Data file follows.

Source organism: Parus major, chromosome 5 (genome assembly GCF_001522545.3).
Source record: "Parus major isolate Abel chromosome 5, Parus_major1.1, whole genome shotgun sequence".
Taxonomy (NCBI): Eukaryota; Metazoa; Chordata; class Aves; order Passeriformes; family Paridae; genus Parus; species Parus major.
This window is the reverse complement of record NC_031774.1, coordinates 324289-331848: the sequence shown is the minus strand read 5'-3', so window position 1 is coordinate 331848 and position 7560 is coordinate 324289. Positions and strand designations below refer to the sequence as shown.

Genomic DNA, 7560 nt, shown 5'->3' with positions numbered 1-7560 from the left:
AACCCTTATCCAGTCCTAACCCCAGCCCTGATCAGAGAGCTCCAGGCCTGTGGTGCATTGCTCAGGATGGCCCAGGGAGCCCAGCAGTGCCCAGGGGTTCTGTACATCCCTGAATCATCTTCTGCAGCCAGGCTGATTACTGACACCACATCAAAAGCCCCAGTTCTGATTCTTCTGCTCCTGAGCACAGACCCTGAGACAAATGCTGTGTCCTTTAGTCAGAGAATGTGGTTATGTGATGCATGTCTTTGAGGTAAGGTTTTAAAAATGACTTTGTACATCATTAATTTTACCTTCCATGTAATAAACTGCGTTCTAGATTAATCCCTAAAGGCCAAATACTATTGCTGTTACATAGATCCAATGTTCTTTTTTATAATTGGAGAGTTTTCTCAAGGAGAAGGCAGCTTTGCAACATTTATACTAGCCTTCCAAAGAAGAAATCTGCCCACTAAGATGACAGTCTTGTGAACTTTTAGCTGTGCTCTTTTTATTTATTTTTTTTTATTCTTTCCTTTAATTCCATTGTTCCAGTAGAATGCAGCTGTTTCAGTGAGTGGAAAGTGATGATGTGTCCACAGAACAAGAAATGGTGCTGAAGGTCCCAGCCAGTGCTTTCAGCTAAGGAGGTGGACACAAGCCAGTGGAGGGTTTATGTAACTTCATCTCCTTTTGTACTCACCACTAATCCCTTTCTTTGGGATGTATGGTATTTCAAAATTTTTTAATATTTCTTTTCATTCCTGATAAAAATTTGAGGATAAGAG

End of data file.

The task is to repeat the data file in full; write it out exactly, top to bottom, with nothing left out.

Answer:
Source organism: Parus major, chromosome 5 (genome assembly GCF_001522545.3).
Source record: "Parus major isolate Abel chromosome 5, Parus_major1.1, whole genome shotgun sequence".
Taxonomy (NCBI): Eukaryota; Metazoa; Chordata; class Aves; order Passeriformes; family Paridae; genus Parus; species Parus major.
This window is the reverse complement of record NC_031774.1, coordinates 324289-331848: the sequence shown is the minus strand read 5'-3', so window position 1 is coordinate 331848 and position 7560 is coordinate 324289. Positions and strand designations below refer to the sequence as shown.

Genomic DNA, 7560 nt, shown 5'->3' with positions numbered 1-7560 from the left:
AACCCTTATCCAGTCCTAACCCCAGCCCTGATCAGAGAGCTCCAGGCCTGTGGTGCATTGCTCAGGATGGCCCAGGGAGCCCAGCAGTGCCCAGGGGTTCTGTACATCCCTGAATCATCTTCTGCAGCCAGGCTGATTACTGACACCACATCAAAAGCCCCAGTTCTGATTCTTCTGCTCCTGAGCACAGACCCTGAGACAAATGCTGTGTCCTTTAGTCAGAGAATGTGGTTATGTGATGCATGTCTTTGAGGTAAGGTTTTAAAAATGACTTTGTACATCATTAATTTTACCTTCCATGTAATAAACTGCGTTCTAGATTAATCCCTAAAGGCCAAATACTATTGCTGTTACATAGATCCAATGTTCTTTTTTATAATTGGAGAGTTTTCTCAAGGAGAAGGCAGCTTTGCAACATTTATACTAGCCTTCCAAAGAAGAAATCTGCCCACTAAGATGACAGTCTTGTGAACTTTTAGCTGTGCTCTTTTTATTTATTTTTTTTTATTCTTTCCTTTAATTCCATTGTTCCAGTAGAATGCAGCTGTTTCAGTGAGTGGAAAGTGATGATGTGTCCACAGAACAAGAAATGGTGCTGAAGGTCCCAGCCAGTGCTTTCAGCTAAGGAGGTGGACACAAGCCAGTGGAGGGTTTATGTAACTTCATCTCCTTTTGTACTCACCACTAATCCCTTTCTTTGGGATGTATGGTATTTCAAAATTTTTTAATATTTCTTTTCATTCCTGATAAAAATTTGAGGATAAGAG